Articles Posted in Emergency Medicine

LV100117-300x215Caregivers and the community in Las Vegas, Nev., deserve a salute for their response to the gun violence last week, which could have overwhelmed a less-prepared community’s medical system.

Las Vegas  isn’t a giant metropolis (pop. 2 million in its metro area), and, due to the high costs to operate such a facility, it has just one Level 1 trauma center. That’s a facility staffed and equipped to provide a “gold standard” of emergency care. In the state of Nevada, the only such center is at the 541-bed University Medical Center of Southern Nevada.

It was slammed with more than 100 critical patients, many with life-threatening or fatal gunshot wounds.  A torrent of patients also was routed to the hospital, some for treatment of injuries they suffered while fleeing Stephen Paddock’s rampage. First-responders soon were flooding another facility, Sunrise Hospital and Medical Center in Las Vegas—a Level II trauma facility—with hundreds more.

Donald_Trump-1-225x300Even as President Trump belittles Puerto Rican political leaders, the Americans on the island have been swamped by a hurricane-caused health care crisis, according to doctors, hospitals, and nursing homes there.

The disturbing news reports show that sick and injured patients, with gas supplies limited, are struggling to navigate tree-blocked roads to get to hospitals that often lack power for cooling and to provide medical services. Doctors are reporting shortages of drugs and medical supplies.

Public health experts increasingly fear that health conditions will worsen, even as more rescue and recovery aid slowly trickles to a spot that long has wrestled with poverty and the isolation of many of its rural communities.

mwhc-front-entrance-300x174MedStar Washington Hospital Center, described by its chief medical officer as “the most important hospital in the most important city in the most important country in the world,” is under investigation by regulators in the District of Columbia due to maintenance failures that allowed sewage to seep down walls and onto operating room floors.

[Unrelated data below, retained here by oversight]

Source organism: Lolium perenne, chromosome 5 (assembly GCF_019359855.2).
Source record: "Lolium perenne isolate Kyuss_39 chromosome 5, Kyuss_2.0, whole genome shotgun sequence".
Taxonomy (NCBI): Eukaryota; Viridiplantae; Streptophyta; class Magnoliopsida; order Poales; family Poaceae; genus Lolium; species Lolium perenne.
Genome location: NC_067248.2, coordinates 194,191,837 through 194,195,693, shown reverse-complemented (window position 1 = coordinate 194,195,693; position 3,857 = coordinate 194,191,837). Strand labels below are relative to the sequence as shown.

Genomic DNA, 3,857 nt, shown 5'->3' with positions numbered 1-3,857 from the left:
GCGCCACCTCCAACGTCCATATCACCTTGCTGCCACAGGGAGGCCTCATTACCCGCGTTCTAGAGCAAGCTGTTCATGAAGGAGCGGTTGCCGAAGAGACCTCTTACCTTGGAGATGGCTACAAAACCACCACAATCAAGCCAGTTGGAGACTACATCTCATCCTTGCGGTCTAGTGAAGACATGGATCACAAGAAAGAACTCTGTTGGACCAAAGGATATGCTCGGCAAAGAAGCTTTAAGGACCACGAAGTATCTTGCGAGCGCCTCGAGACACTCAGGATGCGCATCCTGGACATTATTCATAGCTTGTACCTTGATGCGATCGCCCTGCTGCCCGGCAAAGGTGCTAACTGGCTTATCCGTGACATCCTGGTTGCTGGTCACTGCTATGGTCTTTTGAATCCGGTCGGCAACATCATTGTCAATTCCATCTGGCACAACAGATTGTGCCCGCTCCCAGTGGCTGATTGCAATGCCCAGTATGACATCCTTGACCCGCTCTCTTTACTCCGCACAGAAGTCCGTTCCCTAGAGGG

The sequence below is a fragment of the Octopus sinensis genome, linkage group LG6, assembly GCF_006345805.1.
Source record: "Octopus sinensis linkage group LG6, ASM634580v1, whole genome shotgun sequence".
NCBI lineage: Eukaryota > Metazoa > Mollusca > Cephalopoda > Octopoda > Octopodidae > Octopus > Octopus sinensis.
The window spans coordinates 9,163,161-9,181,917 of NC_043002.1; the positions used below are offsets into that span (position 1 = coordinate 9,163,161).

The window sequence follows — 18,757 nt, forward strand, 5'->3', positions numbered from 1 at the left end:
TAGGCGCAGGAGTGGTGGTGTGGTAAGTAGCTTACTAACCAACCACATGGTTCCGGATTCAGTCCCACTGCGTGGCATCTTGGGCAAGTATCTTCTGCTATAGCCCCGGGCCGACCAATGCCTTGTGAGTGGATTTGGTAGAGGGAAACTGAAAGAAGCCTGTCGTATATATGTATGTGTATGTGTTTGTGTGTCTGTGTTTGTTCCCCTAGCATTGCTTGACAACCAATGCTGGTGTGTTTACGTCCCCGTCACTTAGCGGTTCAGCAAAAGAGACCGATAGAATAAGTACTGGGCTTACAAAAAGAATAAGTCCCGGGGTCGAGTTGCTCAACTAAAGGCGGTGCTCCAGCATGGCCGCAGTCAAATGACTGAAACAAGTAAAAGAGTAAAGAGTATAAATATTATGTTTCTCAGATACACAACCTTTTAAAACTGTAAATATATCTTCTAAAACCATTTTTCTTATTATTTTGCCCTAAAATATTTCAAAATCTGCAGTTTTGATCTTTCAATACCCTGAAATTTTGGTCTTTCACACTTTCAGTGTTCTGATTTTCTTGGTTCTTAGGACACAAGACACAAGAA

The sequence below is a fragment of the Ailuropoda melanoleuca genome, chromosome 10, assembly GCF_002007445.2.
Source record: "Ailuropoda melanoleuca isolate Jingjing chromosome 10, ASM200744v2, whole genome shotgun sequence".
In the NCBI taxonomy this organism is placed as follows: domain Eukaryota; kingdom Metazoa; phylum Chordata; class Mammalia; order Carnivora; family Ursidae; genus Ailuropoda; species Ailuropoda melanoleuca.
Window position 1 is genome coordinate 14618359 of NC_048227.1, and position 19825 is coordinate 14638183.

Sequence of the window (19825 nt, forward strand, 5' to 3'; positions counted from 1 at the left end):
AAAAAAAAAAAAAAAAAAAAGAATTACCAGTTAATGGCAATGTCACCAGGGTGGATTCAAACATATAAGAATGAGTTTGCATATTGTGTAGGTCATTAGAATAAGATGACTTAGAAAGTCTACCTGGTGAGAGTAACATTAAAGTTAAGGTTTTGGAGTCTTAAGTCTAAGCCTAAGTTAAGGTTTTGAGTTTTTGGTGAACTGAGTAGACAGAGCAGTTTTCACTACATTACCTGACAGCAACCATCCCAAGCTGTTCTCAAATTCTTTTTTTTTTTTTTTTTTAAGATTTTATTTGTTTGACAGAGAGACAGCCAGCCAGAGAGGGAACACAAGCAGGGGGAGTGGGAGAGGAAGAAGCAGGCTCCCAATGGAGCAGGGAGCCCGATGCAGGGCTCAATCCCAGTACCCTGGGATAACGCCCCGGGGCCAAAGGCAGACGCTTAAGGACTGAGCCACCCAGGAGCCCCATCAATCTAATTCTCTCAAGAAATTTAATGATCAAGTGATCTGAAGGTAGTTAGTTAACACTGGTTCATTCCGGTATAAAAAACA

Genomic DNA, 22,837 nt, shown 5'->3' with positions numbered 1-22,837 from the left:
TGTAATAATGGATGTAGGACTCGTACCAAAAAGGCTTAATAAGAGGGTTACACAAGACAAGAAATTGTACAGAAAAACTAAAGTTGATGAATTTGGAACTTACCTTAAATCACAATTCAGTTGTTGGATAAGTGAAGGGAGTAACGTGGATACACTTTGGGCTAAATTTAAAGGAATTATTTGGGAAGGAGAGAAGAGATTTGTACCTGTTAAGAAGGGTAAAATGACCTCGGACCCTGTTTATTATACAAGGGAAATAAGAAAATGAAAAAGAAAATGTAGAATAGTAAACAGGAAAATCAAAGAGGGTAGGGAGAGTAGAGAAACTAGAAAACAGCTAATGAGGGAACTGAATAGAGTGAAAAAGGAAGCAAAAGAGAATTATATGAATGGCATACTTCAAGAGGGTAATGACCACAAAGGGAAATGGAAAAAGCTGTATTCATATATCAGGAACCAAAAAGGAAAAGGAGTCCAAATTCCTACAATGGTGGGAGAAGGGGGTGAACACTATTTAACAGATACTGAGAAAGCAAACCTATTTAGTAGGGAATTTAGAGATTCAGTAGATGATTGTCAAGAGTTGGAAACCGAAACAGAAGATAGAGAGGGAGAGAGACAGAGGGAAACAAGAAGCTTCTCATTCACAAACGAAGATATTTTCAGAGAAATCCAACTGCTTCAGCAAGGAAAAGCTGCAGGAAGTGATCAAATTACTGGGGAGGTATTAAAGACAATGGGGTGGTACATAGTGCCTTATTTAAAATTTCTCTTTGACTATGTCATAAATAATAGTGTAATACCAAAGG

USA Today deserves credit for reporting on problems  in the 900-plus-bed hospital, which serves many of the District’s poor as well as providing trauma care sufficiently vital that it is supposed to be the go-to place of emergency treatment for top officials.

Its elite patients have included House Majority Whip Steve Scalise, who was taken to MedStar Washington after a deranged gunman wounded him while shooting up a Congressional baseball practice. USA Today says a room where Scalise was treated, later, after he was out of it, was among those affected by maintenance and sanitation woes.

flanursinghome-300x190Although Hurricanes Harvey and Irma have stormed off into the record books, their harms, particularly to health, persist for Texans, Floridians, and residents of the Caribbean. Recovery and return to normalcy will take the ravaged areas longer than many Americans realize, experts say. And they already are uncovering systemic woes, some fatal, with which planners and lawmakers will need to reckon with to better prepare for the next storm.

In Florida, for example, while hospitals, generally speaking, had adapted and rode out Irma maybe better than might be expected, nursing homes did not. They’re under new scrutiny, notably after eight residents died in an already troubled and roasting Hollywood, Fla., nursing home.

That incident refocused official attention on a sizable and particularly storm-afflicted population in the Sunshine State: its senior citizens. Whether in others’ care or ostensibly on their own, millions of older Floridians were left even more vulnerable after Irma, which cut off critical life services, including power, cooling, transportation, and access to medical services and food and other supplies.

harvey-300x200Houston’s medical system was staggered, but it stood up to the pounding inflicted by Hurricane Harvey’s winds and rains. But for the millions of residents of the nation’s fourth largest city huge challenges will persist for some time to their health and well-being.  Texans’ tragedies may offer us painful reminders we should heed about planning and disaster preparedness.

The Gulf Coast, of course, knows hurricanes well, and experiences with Katrina, Rita, and other storms had gotten doctors, hospitals, nursing homes, and other care=giving facilities well-launched into emergency planning.

Still, Ben Taub—one of the metropolis’s major emergency and public care facilities—found itself inundated and struggling with sudden patient evacuations, while other hospitals, including many in the city’s sprawling medical center complex, stayed drier and open. The big Texas Medical Center had installed huge submarine protective doors, which it shut to successfully protect vital equipment critical to running hospital infrastructure. Even so, rising, rushing waters cut the center and many other hospitals off, making them islands away from stranded staff and patients in potential need.

clockYour time is precious, and when you are a patient, you may feel it’s more so, especially if you’re ill or even in the end stage of your life.

So why do health care providers keep us waiting, or worse, why must doctors and hospitals act downright oblivious to how valuable our time might be as opposed to theirs—and what might be done about it?

Take a look at a thoughtful piece on how one health system has tried to keep true to the idea that patients matter above everything else and the delivery of care needs to focus on them: